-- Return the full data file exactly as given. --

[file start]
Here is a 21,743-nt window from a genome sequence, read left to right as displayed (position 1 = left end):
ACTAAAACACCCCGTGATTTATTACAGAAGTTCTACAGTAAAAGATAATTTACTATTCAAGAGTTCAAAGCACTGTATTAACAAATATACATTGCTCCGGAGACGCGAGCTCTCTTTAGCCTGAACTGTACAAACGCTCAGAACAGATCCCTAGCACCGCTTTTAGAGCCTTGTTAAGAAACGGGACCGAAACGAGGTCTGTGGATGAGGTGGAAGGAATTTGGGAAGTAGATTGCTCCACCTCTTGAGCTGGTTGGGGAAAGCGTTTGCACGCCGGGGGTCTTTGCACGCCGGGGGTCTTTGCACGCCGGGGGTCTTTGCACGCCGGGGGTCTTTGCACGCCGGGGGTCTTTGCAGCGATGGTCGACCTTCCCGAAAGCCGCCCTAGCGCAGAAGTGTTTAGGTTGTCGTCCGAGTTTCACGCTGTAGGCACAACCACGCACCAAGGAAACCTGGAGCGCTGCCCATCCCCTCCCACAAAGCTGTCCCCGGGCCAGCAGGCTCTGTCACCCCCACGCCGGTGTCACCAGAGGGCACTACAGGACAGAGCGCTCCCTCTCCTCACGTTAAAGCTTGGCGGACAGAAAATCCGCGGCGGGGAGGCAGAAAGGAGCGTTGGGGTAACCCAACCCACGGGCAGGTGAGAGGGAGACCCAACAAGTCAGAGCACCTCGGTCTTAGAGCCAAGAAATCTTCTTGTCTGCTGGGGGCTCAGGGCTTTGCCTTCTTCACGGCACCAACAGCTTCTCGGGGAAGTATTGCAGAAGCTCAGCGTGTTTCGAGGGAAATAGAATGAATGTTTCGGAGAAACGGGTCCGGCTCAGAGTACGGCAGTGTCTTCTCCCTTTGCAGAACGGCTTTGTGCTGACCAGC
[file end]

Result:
Here is a 21,743-nt window from a genome sequence, read left to right as displayed (position 1 = left end):
ACTAAAACACCCCGTGATTTATTACAGAAGTTCTACAGTAAAAGATAATTTACTATTCAAGAGTTCAAAGCACTGTATTAACAAATATACATTGCTCCGGAGACGCGAGCTCTCTTTAGCCTGAACTGTACAAACGCTCAGAACAGATCCCTAGCACCGCTTTTAGAGCCTTGTTAAGAAACGGGACCGAAACGAGGTCTGTGGATGAGGTGGAAGGAATTTGGGAAGTAGATTGCTCCACCTCTTGAGCTGGTTGGGGAAAGCGTTTGCACGCCGGGGGTCTTTGCACGCCGGGGGTCTTTGCACGCCGGGGGTCTTTGCACGCCGGGGGTCTTTGCACGCCGGGGGTCTTTGCAGCGATGGTCGACCTTCCCGAAAGCCGCCCTAGCGCAGAAGTGTTTAGGTTGTCGTCCGAGTTTCACGCTGTAGGCACAACCACGCACCAAGGAAACCTGGAGCGCTGCCCATCCCCTCCCACAAAGCTGTCCCCGGGCCAGCAGGCTCTGTCACCCCCACGCCGGTGTCACCAGAGGGCACTACAGGACAGAGCGCTCCCTCTCCTCACGTTAAAGCTTGGCGGACAGAAAATCCGCGGCGGGGAGGCAGAAAGGAGCGTTGGGGTAACCCAACCCACGGGCAGGTGAGAGGGAGACCCAACAAGTCAGAGCACCTCGGTCTTAGAGCCAAGAAATCTTCTTGTCTGCTGGGGGCTCAGGGCTTTGCCTTCTTCACGGCACCAACAGCTTCTCGGGGAAGTATTGCAGAAGCTCAGCGTGTTTCGAGGGAAATAGAATGAATGTTTCGGAGAAACGGGTCCGGCTCAGAGTACGGCAGTGTCTTCTCCCTTTGCAGAACGGCTTTGTGCTGACCAGC